Creating an Eating Plan

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Veggies

Veggies are one of my favorite foods. Low in calories, high in nutrition with limitless preparation possibilities.

Part of maintaining a healthy lifestyle is creating an eating plan and monitoring your daily caloric intake.

Too often people associate a reduction of food in their diet with losing weight.

However this is not the case, cutting your caloric intake drastically could actually have the opposite effect.

Your body needs a specific amount of healthy calories each day to maintain it’s forward momentum. The trick is to get your metabolism going and keep it going while not overloading with too many calories or with empty calories.

Here is a generic calorie layout for the day that you can adapt to your specific number of needed calories.

Generic Calorie Plan

Breakfast: Don’t skip breakfast, and be sure to eat your morning meal within an hour to an
hour and a half of waking to jump-start your metabolism, consuming 20 percent of your daily
calories.

Morning snack: Eat two to three hours after breakfast. This will keep blood sugar levels stable
to avoid the low-energy sluggishness that makes you reach for high-calorie treats. Snacking also
prevents the famished feeling that makes you inhale way more calories at your next meal than
you would if you weren’t plagued by hunger pains. Stick to 150 calories or less, about 10 percent
of your daily calories.

Lunch: Your midday meal should be eaten two to three hours after your morning snack.
Try to make lunch your largest meal of the day. Consuming more calories midday than at
breakfast or dinner ensures you have enough time to burn all those calories, about 30-35
percent of your total daily calories.

Afternoon snack: Enjoy your snack two to three hours after lunch. Stick to 150 calories or less,
about 5-10 percent of your daily calories.

Dinner: Eat the last 30 percent of your daily calories at dinner, about two to three hours
after your afternoon snack. Finish your evening meal two to three hours before going to bed.
Eating too close to bedtime can raise your body temperature and your insulin and blood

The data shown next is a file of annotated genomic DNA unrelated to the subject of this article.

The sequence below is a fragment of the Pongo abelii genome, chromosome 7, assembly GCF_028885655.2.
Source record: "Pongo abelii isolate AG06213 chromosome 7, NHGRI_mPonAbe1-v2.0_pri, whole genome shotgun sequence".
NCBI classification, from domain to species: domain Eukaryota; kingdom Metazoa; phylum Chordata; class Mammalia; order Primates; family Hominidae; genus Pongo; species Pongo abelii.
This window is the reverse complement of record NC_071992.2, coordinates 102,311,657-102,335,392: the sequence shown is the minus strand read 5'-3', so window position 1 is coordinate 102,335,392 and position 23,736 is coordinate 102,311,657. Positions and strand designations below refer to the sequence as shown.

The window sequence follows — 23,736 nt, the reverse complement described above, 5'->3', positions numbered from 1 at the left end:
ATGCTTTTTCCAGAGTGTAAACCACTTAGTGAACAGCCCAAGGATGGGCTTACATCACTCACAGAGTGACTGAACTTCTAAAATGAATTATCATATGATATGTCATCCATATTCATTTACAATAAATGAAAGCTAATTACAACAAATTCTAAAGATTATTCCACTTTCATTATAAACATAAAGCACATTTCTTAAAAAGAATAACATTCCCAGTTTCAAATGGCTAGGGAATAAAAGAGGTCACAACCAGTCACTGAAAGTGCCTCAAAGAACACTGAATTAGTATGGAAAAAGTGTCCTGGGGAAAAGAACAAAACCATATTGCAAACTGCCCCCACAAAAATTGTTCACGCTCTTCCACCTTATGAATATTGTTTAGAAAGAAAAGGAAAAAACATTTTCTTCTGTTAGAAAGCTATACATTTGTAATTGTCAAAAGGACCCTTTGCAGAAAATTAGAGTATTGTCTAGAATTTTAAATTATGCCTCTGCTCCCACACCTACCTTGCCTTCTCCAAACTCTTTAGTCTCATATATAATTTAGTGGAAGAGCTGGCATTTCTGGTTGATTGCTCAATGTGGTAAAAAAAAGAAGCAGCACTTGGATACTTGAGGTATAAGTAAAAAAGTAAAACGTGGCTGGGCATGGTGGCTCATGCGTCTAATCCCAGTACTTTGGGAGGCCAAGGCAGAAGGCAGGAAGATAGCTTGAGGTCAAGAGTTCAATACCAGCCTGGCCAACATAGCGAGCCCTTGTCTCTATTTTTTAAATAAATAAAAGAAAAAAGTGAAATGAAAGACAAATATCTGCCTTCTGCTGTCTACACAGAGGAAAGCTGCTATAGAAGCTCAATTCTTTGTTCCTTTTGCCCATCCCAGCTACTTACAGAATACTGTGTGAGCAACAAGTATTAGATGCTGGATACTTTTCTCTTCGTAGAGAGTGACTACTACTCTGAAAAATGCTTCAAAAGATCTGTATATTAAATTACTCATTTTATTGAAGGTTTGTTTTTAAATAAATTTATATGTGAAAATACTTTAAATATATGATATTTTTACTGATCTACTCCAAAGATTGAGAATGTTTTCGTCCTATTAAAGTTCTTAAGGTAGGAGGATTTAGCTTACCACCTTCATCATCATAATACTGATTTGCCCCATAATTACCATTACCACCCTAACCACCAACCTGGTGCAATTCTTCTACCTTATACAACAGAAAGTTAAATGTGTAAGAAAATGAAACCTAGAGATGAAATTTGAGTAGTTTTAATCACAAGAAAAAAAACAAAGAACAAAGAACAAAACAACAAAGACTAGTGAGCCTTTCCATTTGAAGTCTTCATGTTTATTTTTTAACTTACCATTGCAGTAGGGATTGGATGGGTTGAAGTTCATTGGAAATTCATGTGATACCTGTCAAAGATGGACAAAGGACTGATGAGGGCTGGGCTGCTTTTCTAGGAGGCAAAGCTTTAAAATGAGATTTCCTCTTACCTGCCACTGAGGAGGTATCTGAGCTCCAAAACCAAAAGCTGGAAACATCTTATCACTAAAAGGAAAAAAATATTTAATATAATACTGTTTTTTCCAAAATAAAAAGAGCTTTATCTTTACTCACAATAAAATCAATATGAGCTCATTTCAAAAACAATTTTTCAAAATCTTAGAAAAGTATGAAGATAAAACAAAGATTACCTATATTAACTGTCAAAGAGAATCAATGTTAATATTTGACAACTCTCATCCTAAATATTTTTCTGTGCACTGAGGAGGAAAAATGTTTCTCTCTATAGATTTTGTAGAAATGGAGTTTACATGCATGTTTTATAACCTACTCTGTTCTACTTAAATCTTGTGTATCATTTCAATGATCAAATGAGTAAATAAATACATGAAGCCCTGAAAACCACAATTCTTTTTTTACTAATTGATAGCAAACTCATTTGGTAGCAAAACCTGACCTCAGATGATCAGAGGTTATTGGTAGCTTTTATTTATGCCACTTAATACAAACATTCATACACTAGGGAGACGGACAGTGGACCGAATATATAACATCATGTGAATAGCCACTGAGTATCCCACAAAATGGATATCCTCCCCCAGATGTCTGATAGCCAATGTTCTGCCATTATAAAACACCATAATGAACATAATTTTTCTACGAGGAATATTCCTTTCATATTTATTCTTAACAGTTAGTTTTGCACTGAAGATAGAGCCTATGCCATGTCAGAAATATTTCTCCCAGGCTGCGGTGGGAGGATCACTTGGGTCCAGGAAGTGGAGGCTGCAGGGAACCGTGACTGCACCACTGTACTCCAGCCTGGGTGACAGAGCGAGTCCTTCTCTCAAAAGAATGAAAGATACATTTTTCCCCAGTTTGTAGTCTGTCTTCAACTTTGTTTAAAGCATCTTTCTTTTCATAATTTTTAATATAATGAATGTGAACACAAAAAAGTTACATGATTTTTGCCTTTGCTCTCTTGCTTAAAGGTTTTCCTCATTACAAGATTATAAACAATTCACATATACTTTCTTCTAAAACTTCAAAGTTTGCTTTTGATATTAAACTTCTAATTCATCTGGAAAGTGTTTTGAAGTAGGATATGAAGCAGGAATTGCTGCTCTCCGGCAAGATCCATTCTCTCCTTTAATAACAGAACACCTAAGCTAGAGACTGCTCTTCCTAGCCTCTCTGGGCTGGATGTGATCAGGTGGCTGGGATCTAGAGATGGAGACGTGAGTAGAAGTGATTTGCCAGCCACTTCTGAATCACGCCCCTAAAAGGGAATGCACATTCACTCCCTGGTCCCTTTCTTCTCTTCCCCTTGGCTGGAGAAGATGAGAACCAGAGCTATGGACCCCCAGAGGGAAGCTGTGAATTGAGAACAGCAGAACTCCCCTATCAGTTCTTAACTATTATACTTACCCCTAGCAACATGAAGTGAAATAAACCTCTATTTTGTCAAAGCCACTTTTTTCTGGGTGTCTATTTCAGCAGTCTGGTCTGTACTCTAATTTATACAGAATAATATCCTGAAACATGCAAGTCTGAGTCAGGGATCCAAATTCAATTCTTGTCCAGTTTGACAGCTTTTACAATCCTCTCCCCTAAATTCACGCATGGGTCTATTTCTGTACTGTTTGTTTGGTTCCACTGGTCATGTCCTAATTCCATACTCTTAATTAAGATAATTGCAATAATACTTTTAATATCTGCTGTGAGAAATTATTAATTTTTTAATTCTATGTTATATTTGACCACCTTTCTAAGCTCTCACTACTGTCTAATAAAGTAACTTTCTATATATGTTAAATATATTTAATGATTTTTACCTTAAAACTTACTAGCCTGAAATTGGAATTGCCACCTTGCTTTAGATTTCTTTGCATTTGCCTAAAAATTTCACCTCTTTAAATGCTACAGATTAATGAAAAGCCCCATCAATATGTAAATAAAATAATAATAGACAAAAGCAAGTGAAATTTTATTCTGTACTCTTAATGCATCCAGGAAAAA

sugar levels, cause heartburn or digestive issues, and prevent the release of melatonin — all of
which can interfere with the fat-burning benefits associated with getting a restful night’s sleep.

Every single person’s body and metabolism rate is different and I am not a nutritionist; but here is my typical caloric intake and what I have found works for me.

1300 Calorie IntakeOf course this isn’t something that I am to stick to verbatim every day. Depending on what I feel like eating for each meal I may go over or under on any specific meal. The only rule I keep myself to is not going over on the daily limit of 1,300.

The biggest thing I could emphasize to anyone looking to monitor their calorie intake or simply change their diet is to…. EAT CLEAN.

If you eat egg whites, vegetables, fruits, nuts, natural oils, natural dairy and lean meats you will find that you must consume a large amount of food to total to your daily calorie budget.

Also, remember that healthy living is a life style; it is supposed to be fun and fulfilling, not restrictive or difficult to maintain. Find a balance that works for you and keeps you happy and healthy!

Tortoise Nutrition and Fitness takes time and dedication! So keep at it, slow and steady!Tortoise Fitness Logo

 

 

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One response »

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